He jumped from an ambulance into the PICU as a nurse
RN Jason Burnham: “I’ve laughed with patients and parents, and I’ve cried with patients and parents. I’ve been present for far too many passings, but I’ve seen the multitude of miracles which overshadow those sad moments, and it makes me proud to have been part of the team who helped.”
In a sea of red nurse uniforms, Jason Burnham stands out. He’s one of a half-dozen male RNs among 150 nurses working in the pediatric intensive care unit at Riley Hospital for Children.
It doesn’t faze him a bit. Because all of the nurses are like family, he says. “We’re very close-knit. We all have each other’s backs.”
Burnham has worked in the Riley PICU for four years. A native of Maine, he originally went to school to study architecture but decided sitting behind a desk was not for him. He moved to Indiana to join friends here and started working as an emergency medical technician in 2006, advancing to a paramedic two years later.
Though his emergency runs mostly kept him in southern Marion County, occasionally he would be called to transport a child to Riley.
“I knew at some point that me having the patient contact just on the ambulance side wasn’t enough. I needed more,” he said. “I would look into the trauma rooms and think, ‘I want to be on that side doing the extended care beyond what we do in the ambulance.’ That got me into nursing.”
He wasn’t sure what kind of nursing until he did his pediatric rotation at Riley. Then the choice was clear.
“As adults, we do a lot to our bodies that cause us to go to the hospital, where these kids in my eyes are the innocent ones in medicine. They do nothing to contribute to hospitalization. These kids have a resilience beyond anything I’ve seen in an adult.”
So he pours his heart and his skills into these fragile patients and their families. He and his husband, Rob, don’t have children of their own – unless you count their canine fur babies, Oliver and Odie. But Burnham said when he goes into work he treats his patients as if they were his own, certainly how he would want them to be treated.
“I’d do anything for these little kiddos.”
His passion and dedication are obvious to his colleagues in the PICU. So much so that he was recently nominated for the Margaret Martin Award, an honor handed out annually in the name of a former Riley nurse who epitomized the care and compassion it takes to work at the children’s hospital.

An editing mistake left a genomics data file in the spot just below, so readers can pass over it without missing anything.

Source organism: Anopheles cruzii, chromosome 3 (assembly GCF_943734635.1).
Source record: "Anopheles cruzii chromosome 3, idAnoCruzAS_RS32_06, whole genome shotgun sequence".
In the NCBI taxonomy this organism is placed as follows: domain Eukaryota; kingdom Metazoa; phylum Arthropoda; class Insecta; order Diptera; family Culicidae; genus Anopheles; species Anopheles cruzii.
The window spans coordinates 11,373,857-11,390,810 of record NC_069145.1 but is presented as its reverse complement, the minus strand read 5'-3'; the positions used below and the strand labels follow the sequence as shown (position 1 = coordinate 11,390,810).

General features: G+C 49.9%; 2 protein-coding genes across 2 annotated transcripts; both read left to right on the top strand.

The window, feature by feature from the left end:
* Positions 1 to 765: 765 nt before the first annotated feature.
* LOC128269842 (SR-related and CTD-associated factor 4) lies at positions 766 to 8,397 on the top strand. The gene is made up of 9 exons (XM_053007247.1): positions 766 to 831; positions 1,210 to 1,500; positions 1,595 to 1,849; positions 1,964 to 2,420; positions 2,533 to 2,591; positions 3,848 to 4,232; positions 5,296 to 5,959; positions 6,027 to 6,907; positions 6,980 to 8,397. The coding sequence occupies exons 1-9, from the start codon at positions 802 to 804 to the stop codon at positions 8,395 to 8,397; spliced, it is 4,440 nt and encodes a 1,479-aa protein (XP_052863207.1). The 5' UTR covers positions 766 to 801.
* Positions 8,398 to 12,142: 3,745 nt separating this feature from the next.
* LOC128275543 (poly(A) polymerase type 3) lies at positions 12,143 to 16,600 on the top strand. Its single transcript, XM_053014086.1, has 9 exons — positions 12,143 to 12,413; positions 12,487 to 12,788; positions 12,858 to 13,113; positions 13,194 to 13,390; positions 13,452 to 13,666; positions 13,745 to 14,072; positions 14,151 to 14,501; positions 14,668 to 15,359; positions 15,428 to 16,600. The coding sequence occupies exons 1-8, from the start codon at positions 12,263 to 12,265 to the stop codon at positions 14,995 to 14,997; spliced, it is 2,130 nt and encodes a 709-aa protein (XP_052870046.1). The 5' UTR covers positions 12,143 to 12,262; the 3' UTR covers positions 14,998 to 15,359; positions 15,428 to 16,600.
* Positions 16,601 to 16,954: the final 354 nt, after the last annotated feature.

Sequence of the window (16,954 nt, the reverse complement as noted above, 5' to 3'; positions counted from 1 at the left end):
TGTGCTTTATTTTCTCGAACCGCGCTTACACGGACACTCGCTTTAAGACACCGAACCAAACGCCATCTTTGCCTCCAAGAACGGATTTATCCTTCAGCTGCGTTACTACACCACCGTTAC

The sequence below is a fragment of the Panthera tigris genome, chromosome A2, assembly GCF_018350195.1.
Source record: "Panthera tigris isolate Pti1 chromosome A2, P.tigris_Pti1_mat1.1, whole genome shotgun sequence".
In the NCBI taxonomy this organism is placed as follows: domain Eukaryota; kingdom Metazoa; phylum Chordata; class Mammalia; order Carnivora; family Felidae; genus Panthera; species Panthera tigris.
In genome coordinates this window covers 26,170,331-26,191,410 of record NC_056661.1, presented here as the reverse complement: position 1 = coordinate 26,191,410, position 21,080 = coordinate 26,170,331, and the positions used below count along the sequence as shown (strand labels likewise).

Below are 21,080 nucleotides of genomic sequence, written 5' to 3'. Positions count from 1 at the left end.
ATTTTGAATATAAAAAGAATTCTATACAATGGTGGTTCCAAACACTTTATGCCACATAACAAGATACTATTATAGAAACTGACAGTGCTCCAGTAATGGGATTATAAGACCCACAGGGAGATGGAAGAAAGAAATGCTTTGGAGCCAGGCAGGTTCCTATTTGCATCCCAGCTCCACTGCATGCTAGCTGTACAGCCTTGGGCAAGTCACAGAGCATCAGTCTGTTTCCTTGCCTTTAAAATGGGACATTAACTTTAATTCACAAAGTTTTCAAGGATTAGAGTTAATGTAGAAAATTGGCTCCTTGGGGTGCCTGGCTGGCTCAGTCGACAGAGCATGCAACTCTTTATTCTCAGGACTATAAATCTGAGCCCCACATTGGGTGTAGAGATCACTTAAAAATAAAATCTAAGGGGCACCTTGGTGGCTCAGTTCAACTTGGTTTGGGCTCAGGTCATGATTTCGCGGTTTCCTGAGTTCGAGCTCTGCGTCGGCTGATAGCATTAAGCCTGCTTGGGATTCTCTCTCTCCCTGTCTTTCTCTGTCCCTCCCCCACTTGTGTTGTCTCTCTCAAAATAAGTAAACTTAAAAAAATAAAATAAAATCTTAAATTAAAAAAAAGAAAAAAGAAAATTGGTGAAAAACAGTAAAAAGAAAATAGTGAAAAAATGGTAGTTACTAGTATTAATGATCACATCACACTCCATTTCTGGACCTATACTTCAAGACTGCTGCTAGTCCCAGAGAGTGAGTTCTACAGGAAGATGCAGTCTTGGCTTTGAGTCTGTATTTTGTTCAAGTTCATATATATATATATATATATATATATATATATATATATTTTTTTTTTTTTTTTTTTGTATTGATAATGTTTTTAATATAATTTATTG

The letter of nomination said that Burnham’s ability to include family in their child’s care, explaining the medical care plan in terms they can understand is “a great asset and remarkable benefit to the PICU.”
Burnham, 42, grew up learning the value of caring for others. His dad was a career firefighter, and his mom worked as an EMT for a number of years. As a teen, Burnham volunteered as a junior firefighter. So why he thought he wanted to study architecture he can’t explain.
When he first moved to Indiana, he worked in the psychiatric clinic at IU Health University Hospital. He would sometimes walk over to Riley for meals because at the time, it had one of the better cafeterias, he said. “Whenever I walked through, I always thought this was a really cool place and it would be nice to work here at some point.”
And here he is, more than 15 years later, part of something even better than he imagined. Everyone is working to give kids the best life possible, he said.
As a paramedic, his job was to help those in their greatest time of need. It’s the same as a nurse, but being in the PICU has allowed him to fine-tune his critical-care skills and demonstrate the compassion it takes to work at Riley.
“It’s helping a parent bathe their child for not only the first time but also for the last time,” he said. “It’s bringing a smile to the face of a patient who is alone, and in a foreign place, to make it a little less scary. It’s being there for a family who is seeing the patient for the first time with many tubes and lines, helping them cope and understand what is happening.”
It’s a deeply personal and vulnerable time for kids and families, he said.
“I’ve laughed with patients and parents, and I’ve cried with patients and parents. I’ve been present for far too many passings, but I’ve seen the multitude of miracles which overshadow those sad moments, and it makes me proud to have been part of the team who helped.”